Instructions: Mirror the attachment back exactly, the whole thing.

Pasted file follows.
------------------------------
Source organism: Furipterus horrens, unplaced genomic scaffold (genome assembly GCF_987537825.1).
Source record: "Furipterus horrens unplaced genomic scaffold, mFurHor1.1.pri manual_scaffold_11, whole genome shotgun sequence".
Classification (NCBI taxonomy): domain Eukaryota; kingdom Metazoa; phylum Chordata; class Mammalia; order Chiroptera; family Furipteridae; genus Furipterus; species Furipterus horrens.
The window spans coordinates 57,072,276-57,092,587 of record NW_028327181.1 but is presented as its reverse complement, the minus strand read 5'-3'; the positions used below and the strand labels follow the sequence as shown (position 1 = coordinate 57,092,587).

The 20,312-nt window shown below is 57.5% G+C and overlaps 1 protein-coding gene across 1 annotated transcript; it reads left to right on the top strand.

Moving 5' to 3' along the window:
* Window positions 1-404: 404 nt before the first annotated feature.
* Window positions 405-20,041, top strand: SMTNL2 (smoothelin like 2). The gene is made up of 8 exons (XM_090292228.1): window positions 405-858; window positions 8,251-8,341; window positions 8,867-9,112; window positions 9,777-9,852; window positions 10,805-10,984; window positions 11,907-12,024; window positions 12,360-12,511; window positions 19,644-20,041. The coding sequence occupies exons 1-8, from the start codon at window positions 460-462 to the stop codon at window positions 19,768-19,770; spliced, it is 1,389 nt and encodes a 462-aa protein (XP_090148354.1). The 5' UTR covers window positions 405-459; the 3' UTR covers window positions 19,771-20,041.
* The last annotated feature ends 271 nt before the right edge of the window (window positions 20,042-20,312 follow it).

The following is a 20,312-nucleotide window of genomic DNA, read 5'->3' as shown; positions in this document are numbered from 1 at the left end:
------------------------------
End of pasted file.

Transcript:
Source organism: Furipterus horrens, unplaced genomic scaffold (genome assembly GCF_987537825.1).
Source record: "Furipterus horrens unplaced genomic scaffold, mFurHor1.1.pri manual_scaffold_11, whole genome shotgun sequence".
Classification (NCBI taxonomy): domain Eukaryota; kingdom Metazoa; phylum Chordata; class Mammalia; order Chiroptera; family Furipteridae; genus Furipterus; species Furipterus horrens.
The window spans coordinates 57,072,276-57,092,587 of record NW_028327181.1 but is presented as its reverse complement, the minus strand read 5'-3'; the positions used below and the strand labels follow the sequence as shown (position 1 = coordinate 57,092,587).

The 20,312-nt window shown below is 57.5% G+C and overlaps 1 protein-coding gene across 1 annotated transcript; it reads left to right on the top strand.

Moving 5' to 3' along the window:
* Window positions 1-404: 404 nt before the first annotated feature.
* Window positions 405-20,041, top strand: SMTNL2 (smoothelin like 2). The gene is made up of 8 exons (XM_090292228.1): window positions 405-858; window positions 8,251-8,341; window positions 8,867-9,112; window positions 9,777-9,852; window positions 10,805-10,984; window positions 11,907-12,024; window positions 12,360-12,511; window positions 19,644-20,041. The coding sequence occupies exons 1-8, from the start codon at window positions 460-462 to the stop codon at window positions 19,768-19,770; spliced, it is 1,389 nt and encodes a 462-aa protein (XP_090148354.1). The 5' UTR covers window positions 405-459; the 3' UTR covers window positions 19,771-20,041.
* The last annotated feature ends 271 nt before the right edge of the window (window positions 20,042-20,312 follow it).

The following is a 20,312-nucleotide window of genomic DNA, read 5'->3' as shown; positions in this document are numbered from 1 at the left end: